Viver Brasil was founded in 1997 by Linda Yudin and Luiz Badaró. On Friday, September 22 at 8:30pm, the company will celebrate its 20th Anniversary with the performance of Agô Ayó – Spirits Rising, marking the company’s twelfth appearance at the John Anson Ford Theaters.
I met up with Director Linda Yudin and two of the choreographers, Marina Magalhães and Vera Passos, prior to their rehearsal at the spacious Lula Washington Dance Theatre in Los Angeles. We had an engaging discussion about the company’s history, the meaning behind the title Agô Ayó – Spirits Rising, the style of samba performed and relating to the two world premieres, Cor Da Pele/Skin Color and Para Onde a Samba Me Leva/Where the Samba Takes Me.
The words that reappeared throughout our conversation were resistance and resilience. The three women never spoke about resistance in the militant sense, but more regarding bringing about change through their art form, dance. They talked about resisting the regressive forces present throughout several parts of the world, including the US and Brazil. They use Afro-Brazilian dance to obtain the necessary resilience to continue.
Vera Passos lives in Salvador, Bahia, located in northeast of Brazil. She explained how she was taught that if one is met with impossible times or a difficult situation, that one must return to one’s roots and look to the ancestors for knowledge and guidance.
The featured title for the evening is Agô Ayó – Spirits Rising. Agô Ayó is a title given to the company by their cultural advisor and elder, “Dona Cici”. Agô means permission and Ayó means happiness. Placed together they represent giving permission to be happy or having a sense of happiness. Yudin explained that, for her, Spirits Rising has multiple meanings. First, they work with ancestral spirits that help them rise. The company wants to give rise to the choreographic AND compositional voices of the company members. “It is the intention at this 20th year that we give voice to the most creative of the company members who want to create, and that we give them the space in which to have their voices heard.”
The company has a rich heritage in Afro-Brazilian dance and music. Originally Luiz Badaró, who hails from Bahian, was the sole choreographer. Now, the company draws choreographers like Passos and Magalhães who have a strong Brazilian heritage, as well as Shelby Williams-González, a Los Angeles-based African American artist who has studied Afro Brazilian movement and Music.
Vera Passos is thought of by many as “one of Salvador, Bahia’s most elegant and eloquent contemporary Afro-Brazilian dancers.” She has performed with Jorge Silva Dance Company and the well-known Bale Folciórico de Bahia. Her new work is titled Para Onde a Samba me Leva/Where the Samba Takes Me.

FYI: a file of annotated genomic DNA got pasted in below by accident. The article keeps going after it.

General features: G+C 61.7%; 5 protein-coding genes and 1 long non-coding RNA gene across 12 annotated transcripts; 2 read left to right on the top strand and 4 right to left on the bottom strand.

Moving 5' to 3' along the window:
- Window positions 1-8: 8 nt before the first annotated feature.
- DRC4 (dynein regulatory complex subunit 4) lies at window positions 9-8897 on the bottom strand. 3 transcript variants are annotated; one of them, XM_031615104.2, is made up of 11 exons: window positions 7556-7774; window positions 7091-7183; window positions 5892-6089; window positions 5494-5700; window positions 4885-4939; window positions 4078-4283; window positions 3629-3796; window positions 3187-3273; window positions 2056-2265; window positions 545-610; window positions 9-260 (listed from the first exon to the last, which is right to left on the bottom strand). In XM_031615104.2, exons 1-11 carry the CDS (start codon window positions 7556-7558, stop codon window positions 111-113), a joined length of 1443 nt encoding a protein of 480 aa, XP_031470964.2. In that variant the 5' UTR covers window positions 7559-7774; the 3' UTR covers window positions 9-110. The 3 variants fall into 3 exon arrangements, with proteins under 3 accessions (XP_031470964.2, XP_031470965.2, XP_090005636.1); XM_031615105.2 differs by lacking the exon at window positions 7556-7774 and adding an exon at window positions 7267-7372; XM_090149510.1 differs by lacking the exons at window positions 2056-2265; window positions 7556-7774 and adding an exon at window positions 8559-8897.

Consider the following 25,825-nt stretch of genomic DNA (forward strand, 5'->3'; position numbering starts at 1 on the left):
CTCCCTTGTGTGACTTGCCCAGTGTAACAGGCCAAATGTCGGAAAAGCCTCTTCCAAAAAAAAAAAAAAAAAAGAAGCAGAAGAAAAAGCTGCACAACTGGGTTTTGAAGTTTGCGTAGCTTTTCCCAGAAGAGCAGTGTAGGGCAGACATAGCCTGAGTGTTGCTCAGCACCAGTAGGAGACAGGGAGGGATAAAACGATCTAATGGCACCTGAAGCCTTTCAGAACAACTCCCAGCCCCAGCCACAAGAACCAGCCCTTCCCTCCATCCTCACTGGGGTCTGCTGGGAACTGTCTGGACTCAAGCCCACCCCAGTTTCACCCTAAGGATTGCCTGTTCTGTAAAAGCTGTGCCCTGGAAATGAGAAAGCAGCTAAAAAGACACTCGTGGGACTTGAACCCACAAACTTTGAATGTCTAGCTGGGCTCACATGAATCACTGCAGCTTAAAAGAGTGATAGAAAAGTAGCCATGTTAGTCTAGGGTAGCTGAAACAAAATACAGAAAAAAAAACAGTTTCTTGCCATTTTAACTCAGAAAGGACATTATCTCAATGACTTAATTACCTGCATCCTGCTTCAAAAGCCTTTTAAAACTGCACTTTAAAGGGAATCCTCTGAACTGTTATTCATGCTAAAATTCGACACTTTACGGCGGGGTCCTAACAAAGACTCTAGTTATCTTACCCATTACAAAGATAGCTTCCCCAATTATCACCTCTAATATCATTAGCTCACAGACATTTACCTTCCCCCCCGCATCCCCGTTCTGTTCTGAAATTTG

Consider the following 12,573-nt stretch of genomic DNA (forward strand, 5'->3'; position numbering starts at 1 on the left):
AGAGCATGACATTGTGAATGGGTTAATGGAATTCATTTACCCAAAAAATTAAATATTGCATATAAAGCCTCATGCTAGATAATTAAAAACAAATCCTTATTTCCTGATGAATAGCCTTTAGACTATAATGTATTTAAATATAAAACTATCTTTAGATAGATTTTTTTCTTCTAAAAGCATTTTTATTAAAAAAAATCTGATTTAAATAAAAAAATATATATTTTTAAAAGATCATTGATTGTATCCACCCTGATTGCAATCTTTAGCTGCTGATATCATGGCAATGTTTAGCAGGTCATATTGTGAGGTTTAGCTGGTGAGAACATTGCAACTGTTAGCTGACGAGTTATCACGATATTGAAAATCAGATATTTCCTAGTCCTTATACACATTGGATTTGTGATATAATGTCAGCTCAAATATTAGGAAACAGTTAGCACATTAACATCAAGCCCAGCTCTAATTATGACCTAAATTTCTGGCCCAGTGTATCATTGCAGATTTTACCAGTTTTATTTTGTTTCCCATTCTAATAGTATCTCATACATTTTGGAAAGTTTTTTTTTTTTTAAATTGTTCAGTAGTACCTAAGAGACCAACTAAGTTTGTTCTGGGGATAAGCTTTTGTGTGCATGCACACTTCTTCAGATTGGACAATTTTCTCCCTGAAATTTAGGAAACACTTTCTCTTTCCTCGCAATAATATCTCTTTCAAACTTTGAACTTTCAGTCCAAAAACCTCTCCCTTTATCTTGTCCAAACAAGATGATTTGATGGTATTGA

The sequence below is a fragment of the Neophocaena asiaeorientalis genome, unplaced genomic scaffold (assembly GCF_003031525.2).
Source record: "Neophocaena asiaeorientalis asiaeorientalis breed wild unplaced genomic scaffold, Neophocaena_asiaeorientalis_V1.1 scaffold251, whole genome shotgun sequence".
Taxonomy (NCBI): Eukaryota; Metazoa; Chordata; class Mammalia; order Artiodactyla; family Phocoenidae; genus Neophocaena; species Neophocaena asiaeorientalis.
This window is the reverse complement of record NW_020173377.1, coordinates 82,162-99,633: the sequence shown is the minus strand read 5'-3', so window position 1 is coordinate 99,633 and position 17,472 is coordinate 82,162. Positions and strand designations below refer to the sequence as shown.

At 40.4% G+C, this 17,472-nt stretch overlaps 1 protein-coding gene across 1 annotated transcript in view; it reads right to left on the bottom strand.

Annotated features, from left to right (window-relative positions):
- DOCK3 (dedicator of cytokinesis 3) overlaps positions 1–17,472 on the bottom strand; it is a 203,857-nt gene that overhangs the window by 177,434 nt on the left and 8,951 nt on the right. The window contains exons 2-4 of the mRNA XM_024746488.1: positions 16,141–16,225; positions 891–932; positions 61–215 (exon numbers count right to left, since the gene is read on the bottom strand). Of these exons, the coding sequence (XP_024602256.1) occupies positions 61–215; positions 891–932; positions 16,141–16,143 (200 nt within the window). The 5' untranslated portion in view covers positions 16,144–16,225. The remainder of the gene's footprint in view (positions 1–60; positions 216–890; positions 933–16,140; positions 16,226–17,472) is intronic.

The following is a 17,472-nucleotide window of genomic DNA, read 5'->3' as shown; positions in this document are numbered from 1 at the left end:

It is samba chula that is celebrated in Para Onde a Samba Me Leva/Where the Samba Takes Me. It is a style of samba that has its origin in the interior of Bahia. Passos pays homage to samba chula while allowing it to inspire her to create new and original movement. The work also pays tribute to the samba master, Joselita Moreira da Cruz Silva (aka Zelita), whose life was dedicated to the preservation of the samba from the Reconcavo region of Bahia.
Yudin said that she met Zelita on a trip to Bahia in 1986. “It was love at first sight!” She said fondly. Zelita invited Yudin into her home and immediately began performing the samba for her. “Speaking in her highest form of language, ancestral samba, she shared (with me) movement treasures.” Those treasures were a reverence to earth, to the cosmic world and to the movement of black culture.
Marina Magalhães, who was born in Brazil, spoke passionately about resistance and resilience. Her new work titled Cor Da Pele/Skin Color “draws upon cross-cultural parallels to connect people across the African Diaspora in the struggle against anti-blackness, rewriting our relationship with black ancestry and reclaiming our history as mixed-race people of color from Latin America and the United States.”
Magalhães earned her BA from UCLA World Arts and Cultures and performed with the LA based CONTRA-TIEMPO, Urban Latin Dance Theatre, a company that uses Latin dance to protest social issues. Her choreography has been presented at REDCAT, CounterPulse, Maitisong Festival in Botswana, and in South Africa at The Wits Theatre.
Both Magalhães and Passos spoke to the need for everyone to be seen, touched, listened to and loved. It was clear to me that these feelings play a large role in both their creative visions. Yudin, Passos and Magalhães have a deep connection to Brazil and to the spirits of their ancestors. I came away from the interview sensing that an additional meaning behind Agô Ayó – Spirits Rising is the rising up of a people who refuse to have their voices silenced.
Included on the September 22 program are Viver Brasil’s Revealed by Shelby Williams-González which premiered at the 2016 Moves After Dark, as well as Viver Brasil’s signature, bloco afro spectacle, and restaged repertory pieces Orixas and Avaninha, originally choreographed by Rosangela Silvestre, and restaged by Vera Passos with additional choreography by Vera Passos for Avaninha.
The program features new music by Simon Carroll (co-musical director) and Kahlil Cummings (co-musical director) and Bobby Easton, with live performances by Luiz Badaró (co-artistic director of Viver Brasil), Bobby Easton, Alberto Lopez, and Fabio Santana, with singers Emina Shimanuki and Onyi Richards.
The musicians and singers will be performing onstage and as Vera Passos describes it, “they dance with their instruments as we dance with our bodies.” She formed a pyramid shape with her fingers, indicating that they are one side of the artistic triangle; that triangle being the story, the dancing and the music.
For more information and tickets, click here.
Special thanks to Allison Van Etten of Ravenscroft PR for her assistance with this interview.